Essay: World Conquest, Imaginative Powers and Systematic Rejection

What is the nature of conquest? How does one become a conquerer? From where does the power to conquer come?

Following the conclusion of World Conquest: Zvezda Plot, these are questions that seem to follow from another: from where does Kate Hoshimiya get her powers of conquest? It’s not an answer explicitly given in the show itself; there’s no stated higher power that has blessed Kate with the ability to conquer using her shiny CGI fist. And there shouldn’t be, because Kate’s power isn’t a power that is granted from the outside. It’s a power that is inherent to her nature as a conquerer and a child.

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The best hint at the origin of Kate’s powers comes in episode 11, where we see that Kate is the last in line of the ancient Udogawa rulers. She is the final ruler, and Kate tells us through narration why she has the appearance of a child. “The moment I decided to conquer the world, my body stopped aging,” she says. This statement implies some sort of a causality between Kate’s decision to conquer the world and the altered state of her existence. At the instant she decides to take on the task of world conquest, Kate is locked into perpetual life as a child.

It is important to note here that the immediacy and actual occurrence of this existential change in Kate make a strong statement about the certainty and seriousness of her decision. When Kate says that she decided to conquer the world, it is a statement entirely devoid of doubt or falseness. It would perhaps even be appropriate to say that she lacks even the capacity to renege on her commitment. It is an insoluble contract with her very nature. When Kate makes the her decision, she becomes the personification of conquest and thus gains her powers.

The distinction that must be drawn is that Kate’s powers are not a effect of her decision; they are inherent to her new existence as conquerer. Kate’s ambition is simultaneous and interdependent with her powers. While I would stop short of classifying Kate and her powers as a duality in which Kate is the particle at a given moment and her powers are the wave of conquest that perpetuates outside of specific time, Kate’s acceptance of the ideal of world conquest makes her the standard bearer, the true representative. As she says in episode 12, “Ideals exist as long as people believe in them.” Kate believes, nay knows, that world conquest is possible. Thus, the ideal persists, with Kate as its incarnation.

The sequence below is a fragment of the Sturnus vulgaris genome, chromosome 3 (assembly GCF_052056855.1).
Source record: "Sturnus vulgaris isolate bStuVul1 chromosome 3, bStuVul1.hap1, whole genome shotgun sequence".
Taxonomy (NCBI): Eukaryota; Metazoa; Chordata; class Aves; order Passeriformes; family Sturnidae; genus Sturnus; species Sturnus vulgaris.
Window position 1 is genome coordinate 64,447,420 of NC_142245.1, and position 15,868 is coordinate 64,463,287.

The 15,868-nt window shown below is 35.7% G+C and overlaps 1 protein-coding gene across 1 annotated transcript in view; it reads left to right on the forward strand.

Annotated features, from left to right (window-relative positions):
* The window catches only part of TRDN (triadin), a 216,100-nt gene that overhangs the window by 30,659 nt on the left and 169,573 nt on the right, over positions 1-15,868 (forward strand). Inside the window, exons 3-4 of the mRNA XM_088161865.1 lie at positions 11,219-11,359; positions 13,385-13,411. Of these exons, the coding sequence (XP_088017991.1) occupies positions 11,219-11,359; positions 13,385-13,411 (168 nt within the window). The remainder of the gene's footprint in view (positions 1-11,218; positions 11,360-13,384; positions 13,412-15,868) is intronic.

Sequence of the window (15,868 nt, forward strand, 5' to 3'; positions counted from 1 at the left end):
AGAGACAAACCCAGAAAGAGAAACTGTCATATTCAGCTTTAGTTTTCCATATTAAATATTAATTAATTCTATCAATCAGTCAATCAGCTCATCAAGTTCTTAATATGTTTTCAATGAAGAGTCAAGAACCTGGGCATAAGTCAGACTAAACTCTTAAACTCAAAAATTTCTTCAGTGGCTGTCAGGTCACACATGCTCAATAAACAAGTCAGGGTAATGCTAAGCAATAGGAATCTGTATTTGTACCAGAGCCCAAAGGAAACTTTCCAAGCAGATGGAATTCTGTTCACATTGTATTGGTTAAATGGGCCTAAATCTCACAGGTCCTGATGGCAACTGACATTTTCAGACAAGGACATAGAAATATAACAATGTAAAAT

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But even this, while it perhaps explains Kate’s relationship with her powers, does not fully elucidate why Kate has her powers; in some way, yes, the how is explained by assuming that her powers are a natural part of her decision to become a conquerer. But why? Why does the decision to conquer the entire world mean that Kate inherently has powers?

My theory is that Kate’s powers are a sort of imaginative manifestation of her status as an outsider. One of the strong binaries that World Conquest draws is between adulthood (reality) and childhood (imagination). Kate, as a person who has rejected the reality of adulthood for the childish dream of conquering the world, stands outside the established system of existence. To steal a Christian phrase, Kate is in the world, but not of the world. She is from the world of children, playing at creating a new reality in a realm that is not her own. It’s somewhat difficult to express clearly my point, but the general idea of it is that she has power over the system because she stands outside of it. To use another Christian parallel (these come easier to me than other metaphors), it is similar to how God can affect time because he stands outside of it. Kate is a force, a power in herself because she has rejected the existing system. Rather than allowing herself to be subjugated by the rules and conventions (and physics) of the adult reality, Kate becomes a denizen of the imaginative sphere. And in World Conquest, where imagination and childish innocence are so strongly held up as ideals, Kate’s citizenship in that world means that she possesses the power to enforce her childish vision on the world around her.